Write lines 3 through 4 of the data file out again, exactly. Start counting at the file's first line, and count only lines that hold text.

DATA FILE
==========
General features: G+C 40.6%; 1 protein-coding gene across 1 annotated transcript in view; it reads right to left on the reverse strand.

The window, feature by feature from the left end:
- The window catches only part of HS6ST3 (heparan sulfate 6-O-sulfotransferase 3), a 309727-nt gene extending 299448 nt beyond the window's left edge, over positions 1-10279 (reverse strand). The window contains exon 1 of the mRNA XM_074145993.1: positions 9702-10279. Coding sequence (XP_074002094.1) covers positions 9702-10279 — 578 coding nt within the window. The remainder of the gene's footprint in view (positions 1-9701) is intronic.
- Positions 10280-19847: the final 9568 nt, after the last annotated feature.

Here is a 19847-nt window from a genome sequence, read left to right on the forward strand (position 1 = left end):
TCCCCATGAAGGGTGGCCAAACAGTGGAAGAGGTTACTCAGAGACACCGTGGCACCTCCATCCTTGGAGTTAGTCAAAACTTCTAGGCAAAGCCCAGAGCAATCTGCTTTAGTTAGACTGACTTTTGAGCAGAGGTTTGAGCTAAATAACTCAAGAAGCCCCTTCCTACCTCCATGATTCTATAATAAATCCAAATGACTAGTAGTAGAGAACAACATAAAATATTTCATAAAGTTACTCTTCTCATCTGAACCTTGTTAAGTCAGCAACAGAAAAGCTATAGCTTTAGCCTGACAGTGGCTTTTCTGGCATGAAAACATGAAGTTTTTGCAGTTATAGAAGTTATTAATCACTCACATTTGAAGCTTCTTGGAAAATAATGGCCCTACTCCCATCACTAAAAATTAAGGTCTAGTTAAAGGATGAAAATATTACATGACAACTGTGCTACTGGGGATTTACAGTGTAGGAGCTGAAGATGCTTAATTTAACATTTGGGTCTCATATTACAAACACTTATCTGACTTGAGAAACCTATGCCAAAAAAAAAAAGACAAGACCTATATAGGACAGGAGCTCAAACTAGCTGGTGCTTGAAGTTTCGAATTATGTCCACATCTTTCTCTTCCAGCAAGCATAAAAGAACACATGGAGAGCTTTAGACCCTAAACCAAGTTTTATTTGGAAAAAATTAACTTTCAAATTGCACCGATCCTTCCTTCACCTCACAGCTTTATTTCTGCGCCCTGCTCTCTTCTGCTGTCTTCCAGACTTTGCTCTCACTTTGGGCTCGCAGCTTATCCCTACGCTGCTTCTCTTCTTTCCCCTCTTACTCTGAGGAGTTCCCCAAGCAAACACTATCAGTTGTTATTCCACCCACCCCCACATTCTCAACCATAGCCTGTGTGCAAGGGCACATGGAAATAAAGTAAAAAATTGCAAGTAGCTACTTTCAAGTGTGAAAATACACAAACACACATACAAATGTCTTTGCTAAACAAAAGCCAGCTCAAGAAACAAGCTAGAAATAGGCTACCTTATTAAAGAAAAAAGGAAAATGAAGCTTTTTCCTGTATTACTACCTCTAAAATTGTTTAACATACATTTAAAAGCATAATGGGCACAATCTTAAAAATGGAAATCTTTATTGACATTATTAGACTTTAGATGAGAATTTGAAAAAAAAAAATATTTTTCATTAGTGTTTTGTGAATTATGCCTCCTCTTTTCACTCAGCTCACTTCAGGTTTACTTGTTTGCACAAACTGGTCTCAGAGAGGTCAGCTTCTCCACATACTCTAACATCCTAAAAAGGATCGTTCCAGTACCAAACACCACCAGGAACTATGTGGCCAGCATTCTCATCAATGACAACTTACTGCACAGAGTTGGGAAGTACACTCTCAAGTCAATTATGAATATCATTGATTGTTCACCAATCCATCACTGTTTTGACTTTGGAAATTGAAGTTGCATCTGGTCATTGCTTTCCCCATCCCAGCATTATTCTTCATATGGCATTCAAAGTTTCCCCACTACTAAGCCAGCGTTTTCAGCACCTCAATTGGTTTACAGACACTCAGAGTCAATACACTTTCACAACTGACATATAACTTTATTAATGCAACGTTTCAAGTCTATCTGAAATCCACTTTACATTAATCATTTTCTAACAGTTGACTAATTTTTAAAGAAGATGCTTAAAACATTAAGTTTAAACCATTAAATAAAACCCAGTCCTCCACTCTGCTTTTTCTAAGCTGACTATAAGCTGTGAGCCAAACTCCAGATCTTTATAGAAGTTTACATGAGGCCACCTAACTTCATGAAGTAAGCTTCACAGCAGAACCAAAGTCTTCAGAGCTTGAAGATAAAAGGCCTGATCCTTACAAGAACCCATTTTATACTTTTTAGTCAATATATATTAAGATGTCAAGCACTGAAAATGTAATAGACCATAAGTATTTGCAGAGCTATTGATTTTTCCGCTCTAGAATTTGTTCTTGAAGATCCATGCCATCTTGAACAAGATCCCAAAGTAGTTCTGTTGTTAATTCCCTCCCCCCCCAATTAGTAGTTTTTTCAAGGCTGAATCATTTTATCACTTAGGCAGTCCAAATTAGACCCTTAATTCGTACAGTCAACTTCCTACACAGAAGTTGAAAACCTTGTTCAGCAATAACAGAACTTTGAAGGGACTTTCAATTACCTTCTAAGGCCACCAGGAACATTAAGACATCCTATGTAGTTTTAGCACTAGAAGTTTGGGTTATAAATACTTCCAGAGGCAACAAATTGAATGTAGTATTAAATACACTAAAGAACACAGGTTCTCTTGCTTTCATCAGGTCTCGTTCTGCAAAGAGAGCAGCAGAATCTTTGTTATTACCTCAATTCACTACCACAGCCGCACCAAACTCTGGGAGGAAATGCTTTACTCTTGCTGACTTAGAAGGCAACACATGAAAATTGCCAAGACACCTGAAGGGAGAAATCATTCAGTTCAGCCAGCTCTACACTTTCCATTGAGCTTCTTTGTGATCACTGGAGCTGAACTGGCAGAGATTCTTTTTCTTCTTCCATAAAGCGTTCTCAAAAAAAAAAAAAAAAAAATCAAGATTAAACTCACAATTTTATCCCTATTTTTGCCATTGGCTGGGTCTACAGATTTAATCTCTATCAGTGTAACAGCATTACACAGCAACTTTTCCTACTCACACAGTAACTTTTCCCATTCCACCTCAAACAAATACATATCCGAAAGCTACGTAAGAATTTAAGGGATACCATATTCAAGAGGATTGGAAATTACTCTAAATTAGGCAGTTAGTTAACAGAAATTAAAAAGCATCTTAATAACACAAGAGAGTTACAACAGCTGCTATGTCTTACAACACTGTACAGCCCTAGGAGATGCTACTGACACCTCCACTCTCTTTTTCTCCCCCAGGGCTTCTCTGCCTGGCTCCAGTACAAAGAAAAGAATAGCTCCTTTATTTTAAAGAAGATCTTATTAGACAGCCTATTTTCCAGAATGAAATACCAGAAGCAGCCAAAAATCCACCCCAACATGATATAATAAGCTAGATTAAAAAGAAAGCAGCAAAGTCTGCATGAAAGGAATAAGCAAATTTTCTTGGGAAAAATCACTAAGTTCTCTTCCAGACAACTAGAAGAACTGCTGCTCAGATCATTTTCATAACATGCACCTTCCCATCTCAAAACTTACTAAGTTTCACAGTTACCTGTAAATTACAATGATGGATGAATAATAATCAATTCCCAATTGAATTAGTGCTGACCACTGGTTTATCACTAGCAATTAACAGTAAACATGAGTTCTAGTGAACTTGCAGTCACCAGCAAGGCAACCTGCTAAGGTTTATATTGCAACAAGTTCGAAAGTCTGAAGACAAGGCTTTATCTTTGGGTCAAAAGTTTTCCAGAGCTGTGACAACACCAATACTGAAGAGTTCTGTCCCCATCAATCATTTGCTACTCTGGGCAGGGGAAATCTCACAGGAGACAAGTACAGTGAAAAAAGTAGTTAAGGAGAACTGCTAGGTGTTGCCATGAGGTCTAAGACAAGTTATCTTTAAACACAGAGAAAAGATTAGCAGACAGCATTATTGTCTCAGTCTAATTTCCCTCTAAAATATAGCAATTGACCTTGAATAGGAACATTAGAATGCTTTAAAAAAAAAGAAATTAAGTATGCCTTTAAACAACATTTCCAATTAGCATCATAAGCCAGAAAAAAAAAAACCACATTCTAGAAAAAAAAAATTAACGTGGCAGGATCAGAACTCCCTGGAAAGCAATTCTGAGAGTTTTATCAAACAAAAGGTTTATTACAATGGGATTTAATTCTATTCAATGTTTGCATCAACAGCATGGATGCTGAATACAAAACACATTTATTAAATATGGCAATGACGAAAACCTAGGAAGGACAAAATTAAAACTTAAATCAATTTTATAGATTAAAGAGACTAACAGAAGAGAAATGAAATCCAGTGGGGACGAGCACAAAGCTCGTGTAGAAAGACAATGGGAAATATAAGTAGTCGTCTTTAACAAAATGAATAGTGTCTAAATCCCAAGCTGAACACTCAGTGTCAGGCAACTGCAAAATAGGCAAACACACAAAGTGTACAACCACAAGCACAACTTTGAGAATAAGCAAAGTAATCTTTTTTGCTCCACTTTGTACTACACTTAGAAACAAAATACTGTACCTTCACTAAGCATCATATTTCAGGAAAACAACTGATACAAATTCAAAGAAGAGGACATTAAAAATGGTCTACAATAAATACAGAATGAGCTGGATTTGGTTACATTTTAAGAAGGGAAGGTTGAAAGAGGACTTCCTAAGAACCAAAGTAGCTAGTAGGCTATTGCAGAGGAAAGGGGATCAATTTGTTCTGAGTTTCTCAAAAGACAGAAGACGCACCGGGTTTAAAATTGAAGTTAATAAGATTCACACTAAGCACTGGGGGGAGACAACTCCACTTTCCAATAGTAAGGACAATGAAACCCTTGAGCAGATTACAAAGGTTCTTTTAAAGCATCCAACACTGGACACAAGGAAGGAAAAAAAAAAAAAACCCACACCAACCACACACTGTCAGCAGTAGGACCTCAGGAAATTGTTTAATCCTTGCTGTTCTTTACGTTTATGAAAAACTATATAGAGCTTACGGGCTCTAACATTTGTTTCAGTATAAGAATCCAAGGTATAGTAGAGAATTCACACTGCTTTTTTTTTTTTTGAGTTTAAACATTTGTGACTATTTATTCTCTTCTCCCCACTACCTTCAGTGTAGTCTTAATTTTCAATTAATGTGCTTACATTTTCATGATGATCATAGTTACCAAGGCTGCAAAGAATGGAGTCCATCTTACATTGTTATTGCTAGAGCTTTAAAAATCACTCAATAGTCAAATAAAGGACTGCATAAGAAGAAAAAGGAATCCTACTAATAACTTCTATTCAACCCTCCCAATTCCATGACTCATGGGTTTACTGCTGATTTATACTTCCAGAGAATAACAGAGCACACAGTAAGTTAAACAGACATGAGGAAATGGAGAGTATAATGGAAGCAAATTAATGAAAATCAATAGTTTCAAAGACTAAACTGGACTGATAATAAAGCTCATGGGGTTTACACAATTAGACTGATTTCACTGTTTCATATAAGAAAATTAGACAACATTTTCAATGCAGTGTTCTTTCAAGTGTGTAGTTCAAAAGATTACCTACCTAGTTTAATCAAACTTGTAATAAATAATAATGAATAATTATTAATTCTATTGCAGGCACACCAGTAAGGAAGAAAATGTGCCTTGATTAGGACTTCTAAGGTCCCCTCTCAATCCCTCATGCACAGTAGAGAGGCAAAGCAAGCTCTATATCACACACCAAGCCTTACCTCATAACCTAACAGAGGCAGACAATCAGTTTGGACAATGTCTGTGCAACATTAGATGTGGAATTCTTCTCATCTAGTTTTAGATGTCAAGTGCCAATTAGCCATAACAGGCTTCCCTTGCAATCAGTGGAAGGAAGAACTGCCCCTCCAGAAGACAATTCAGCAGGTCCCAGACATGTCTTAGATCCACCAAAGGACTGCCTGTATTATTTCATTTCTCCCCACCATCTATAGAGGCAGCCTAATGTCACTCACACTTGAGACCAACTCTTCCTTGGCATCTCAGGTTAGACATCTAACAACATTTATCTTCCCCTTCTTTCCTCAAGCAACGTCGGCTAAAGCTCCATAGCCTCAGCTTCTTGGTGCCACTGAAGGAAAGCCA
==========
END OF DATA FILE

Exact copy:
- The window catches only part of HS6ST3 (heparan sulfate 6-O-sulfotransferase 3), a 309727-nt gene extending 299448 nt beyond the window's left edge, over positions 1-10279 (reverse strand). The window contains exon 1 of the mRNA XM_074145993.1: positions 9702-10279. Coding sequence (XP_074002094.1) covers positions 9702-10279 — 578 coding nt within the window. The remainder of the gene's footprint in view (positions 1-9701) is intronic.
- Positions 10280-19847: the final 9568 nt, after the last annotated feature.